SINGAPORE: Every four years, Americans believe they will vote in the most important presidential election of their lives. It felt so in 2020, when there was real concern – which turned out to be valid – the losing candidate might not accept the outcome.
If Donald Trump is the Republican candidate, no question the 2024 United States presidential election will actually be the most important one in anyone’s lifetime. Never before has the US democratic system been at stake.
On Tuesday (Aug 1), Mr Trump was indicted over his efforts to overturn the results of the 2020 election. The indictment alleges that, as president, Mr Trump conspired to threaten and intimidate citizens from “the free exercise and enjoyment of … the right to vote, and to have one’s vote counted.”
This is Mr Trump’s third indictment, having already made history as the first former US president to face criminal charges. He was indicted in March in relation to hush money payments to a porn star and in June for mishandling top secret documents.
Not only will the former president soon be on trial, so too will the entire United States.
BROADER IMPLICATIONS ON US DEMOCRACY
How Americans vote next year, likely during legal proceedings on Mr Trump’s alleged conduct (especially when it strikes at the heart of the democracy the US exalts), will be watched by the world.
The latest indictment highlights how he directed a network of efforts to overturn the popular vote in swing states he lost, tried to obstruct Congress and pressure then vice president Mike Pence to overturn the 2020 election results, and tried to use the Justice Department to “make knowingly false claims of election fraud”.
It also shows Mr Trump’s role in fomenting the attack on the Capitol on Jan 6, 2021. “We fight like hell. And if you don’t fight like hell, you’re not going to have a country anymore,” he told his supporters. “We’re going to the Capitol … We’re going to try and give them the kind of pride and boldness that they need to take back our country.”
The US will lose much, if not all, of its stature as a leader of the free world if Mr Trump accepts an election that ends in his victory while on trial or possibly even in jail for trying to overturn one he lost.
STILL TOPPING REPUBLICAN POLLS
His legal woes have yet to tarnish his appeal among Republican voters. If anything, they have strengthened it.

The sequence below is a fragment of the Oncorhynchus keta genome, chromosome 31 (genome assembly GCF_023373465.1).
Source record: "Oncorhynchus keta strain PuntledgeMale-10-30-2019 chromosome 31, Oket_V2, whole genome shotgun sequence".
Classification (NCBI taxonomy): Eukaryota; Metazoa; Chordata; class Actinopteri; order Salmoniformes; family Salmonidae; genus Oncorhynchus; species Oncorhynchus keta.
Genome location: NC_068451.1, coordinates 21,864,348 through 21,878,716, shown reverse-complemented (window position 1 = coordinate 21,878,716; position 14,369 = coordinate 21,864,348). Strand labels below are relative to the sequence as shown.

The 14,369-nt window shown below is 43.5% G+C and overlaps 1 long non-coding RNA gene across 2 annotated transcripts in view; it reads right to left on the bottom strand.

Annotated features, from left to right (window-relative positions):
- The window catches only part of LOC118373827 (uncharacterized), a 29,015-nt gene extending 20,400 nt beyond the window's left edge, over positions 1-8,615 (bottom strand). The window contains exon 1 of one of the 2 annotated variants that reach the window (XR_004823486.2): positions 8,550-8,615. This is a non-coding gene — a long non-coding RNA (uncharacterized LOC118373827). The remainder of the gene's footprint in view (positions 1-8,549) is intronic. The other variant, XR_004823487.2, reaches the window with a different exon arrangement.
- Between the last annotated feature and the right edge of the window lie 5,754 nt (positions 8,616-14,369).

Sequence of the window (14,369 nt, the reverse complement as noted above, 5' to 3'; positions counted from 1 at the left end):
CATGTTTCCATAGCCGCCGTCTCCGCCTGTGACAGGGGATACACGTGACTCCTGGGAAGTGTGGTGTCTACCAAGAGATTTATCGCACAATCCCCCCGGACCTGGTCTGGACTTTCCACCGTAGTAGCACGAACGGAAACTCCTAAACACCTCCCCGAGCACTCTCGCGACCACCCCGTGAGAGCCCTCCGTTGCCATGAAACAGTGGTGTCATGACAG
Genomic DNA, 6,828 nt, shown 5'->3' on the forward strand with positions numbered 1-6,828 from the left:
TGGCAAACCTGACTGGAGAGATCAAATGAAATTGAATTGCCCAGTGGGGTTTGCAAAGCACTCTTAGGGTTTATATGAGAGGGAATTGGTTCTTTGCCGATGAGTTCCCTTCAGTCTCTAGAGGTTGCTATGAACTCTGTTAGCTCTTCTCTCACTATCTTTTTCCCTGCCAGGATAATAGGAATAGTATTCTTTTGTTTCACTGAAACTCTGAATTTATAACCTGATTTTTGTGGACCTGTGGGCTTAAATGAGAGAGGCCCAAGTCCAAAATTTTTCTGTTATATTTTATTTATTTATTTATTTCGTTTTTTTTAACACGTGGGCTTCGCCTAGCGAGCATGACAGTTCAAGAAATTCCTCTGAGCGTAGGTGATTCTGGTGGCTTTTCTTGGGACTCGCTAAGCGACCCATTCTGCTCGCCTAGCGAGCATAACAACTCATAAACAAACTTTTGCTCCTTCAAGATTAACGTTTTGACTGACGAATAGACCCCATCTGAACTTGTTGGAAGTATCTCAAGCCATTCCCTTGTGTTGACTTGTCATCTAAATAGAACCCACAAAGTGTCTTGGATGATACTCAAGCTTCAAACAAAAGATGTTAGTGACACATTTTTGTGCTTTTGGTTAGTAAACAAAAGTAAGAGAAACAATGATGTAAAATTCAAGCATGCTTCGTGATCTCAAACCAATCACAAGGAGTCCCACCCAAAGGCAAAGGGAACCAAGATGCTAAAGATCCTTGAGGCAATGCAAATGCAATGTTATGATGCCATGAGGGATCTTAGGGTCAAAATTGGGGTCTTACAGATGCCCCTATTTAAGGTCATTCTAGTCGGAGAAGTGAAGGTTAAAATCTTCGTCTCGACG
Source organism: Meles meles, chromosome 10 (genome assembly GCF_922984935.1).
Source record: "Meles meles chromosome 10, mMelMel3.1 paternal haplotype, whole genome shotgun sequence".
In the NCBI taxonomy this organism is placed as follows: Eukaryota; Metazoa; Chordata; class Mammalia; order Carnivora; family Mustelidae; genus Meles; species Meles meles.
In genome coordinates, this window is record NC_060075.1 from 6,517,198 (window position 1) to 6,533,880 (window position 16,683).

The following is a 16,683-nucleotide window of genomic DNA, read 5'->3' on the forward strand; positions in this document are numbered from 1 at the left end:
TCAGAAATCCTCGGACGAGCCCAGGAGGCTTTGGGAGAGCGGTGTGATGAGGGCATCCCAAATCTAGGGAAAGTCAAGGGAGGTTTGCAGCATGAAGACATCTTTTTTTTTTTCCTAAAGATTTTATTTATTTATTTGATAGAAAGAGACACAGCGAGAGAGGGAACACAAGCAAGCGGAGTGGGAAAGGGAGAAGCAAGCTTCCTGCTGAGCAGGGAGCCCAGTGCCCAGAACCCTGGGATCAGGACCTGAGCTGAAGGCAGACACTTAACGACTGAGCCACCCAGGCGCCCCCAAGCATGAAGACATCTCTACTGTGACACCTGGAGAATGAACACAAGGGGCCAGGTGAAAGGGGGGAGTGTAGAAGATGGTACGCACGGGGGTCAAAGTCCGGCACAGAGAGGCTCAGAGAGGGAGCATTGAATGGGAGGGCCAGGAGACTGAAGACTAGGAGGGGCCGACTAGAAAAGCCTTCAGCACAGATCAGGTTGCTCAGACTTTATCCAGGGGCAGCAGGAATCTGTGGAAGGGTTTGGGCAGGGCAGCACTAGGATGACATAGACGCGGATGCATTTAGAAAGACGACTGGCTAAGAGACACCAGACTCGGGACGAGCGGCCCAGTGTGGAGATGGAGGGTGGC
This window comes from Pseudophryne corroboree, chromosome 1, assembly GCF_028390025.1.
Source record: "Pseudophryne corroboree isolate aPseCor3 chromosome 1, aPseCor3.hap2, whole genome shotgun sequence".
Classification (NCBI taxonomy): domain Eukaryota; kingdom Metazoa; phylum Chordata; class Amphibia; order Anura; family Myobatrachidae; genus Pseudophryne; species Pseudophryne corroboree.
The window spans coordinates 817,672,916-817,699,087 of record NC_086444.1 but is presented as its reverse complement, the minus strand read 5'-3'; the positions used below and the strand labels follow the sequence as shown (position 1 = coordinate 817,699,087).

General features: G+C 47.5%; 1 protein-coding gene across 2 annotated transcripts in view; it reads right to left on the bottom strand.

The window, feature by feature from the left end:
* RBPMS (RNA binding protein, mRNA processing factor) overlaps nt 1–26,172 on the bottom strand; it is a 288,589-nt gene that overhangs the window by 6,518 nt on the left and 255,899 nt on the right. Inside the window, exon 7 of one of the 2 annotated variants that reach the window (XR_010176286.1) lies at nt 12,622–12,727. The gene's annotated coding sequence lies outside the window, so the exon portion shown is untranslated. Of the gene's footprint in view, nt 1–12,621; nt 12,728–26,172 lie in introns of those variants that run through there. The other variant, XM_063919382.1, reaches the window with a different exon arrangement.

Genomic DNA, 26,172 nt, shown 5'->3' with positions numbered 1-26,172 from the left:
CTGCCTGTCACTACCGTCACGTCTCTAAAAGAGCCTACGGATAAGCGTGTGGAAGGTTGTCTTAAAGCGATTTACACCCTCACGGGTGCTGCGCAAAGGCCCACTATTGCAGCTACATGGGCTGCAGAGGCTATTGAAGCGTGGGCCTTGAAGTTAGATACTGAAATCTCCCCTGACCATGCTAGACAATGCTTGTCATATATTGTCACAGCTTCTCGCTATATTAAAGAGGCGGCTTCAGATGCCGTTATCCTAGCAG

In the latest New York Times-Siena College poll, Mr Trump received 54 per cent support – far ahead of his nearest challenger Ron DeSantis (17 per cent). Historically, people who have such a large lead at this point in the process do not lose.
The legal system alone will not stop a second Trump presidency. A criminal conviction would not prevent him from running or serving as president.
Only Republicans can stop Mr Trump – so far, there are no indications this will happen. The distinct minority of voices who challenge Mr Trump get hounded out of the party or booed out of Republican gatherings.
And his appeal is not limited to the Republican primary. In a hypothetical – but likely – rematch with current President Joe Biden, the same poll has them tie at 43 per cent each.
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WHAT A SECOND TRUMP PRESIDENCY WOULD MEAN GLOBALLY
There’s no telling what Mr Trump might do, both domestically and in foreign relations, if he becomes president a second time. For one, the foreign policy underscored by Mr Biden would be a thing of the past.
It is unimaginable Mr Trump would give a speech as the one Mr Biden did in Lithuania, when he said the US and its partners “stepped up” and “did what we always do” when faced with “a threat to the peace and stability of the world, to democratic values we hold dear, to freedom itself”, in reference to Russia’s invasion of Ukraine.
If countries can’t count on the US to lead in major crises, they will need to change their foreign policy and reconsider their military alliances, trade and investment decisions, and climate action partners.
Mr Trump may be the one indicted, but America and what it stands for will be on trial.
Steven R Okun is CEO of Singapore-headquartered APAC Advisors, Senior Adviser for global strategic consultancy McLarty Associates and Chair of the AmChams of Asia Pacific. He served in the Clinton administration as Deputy General Counsel at the US Department of Transportation.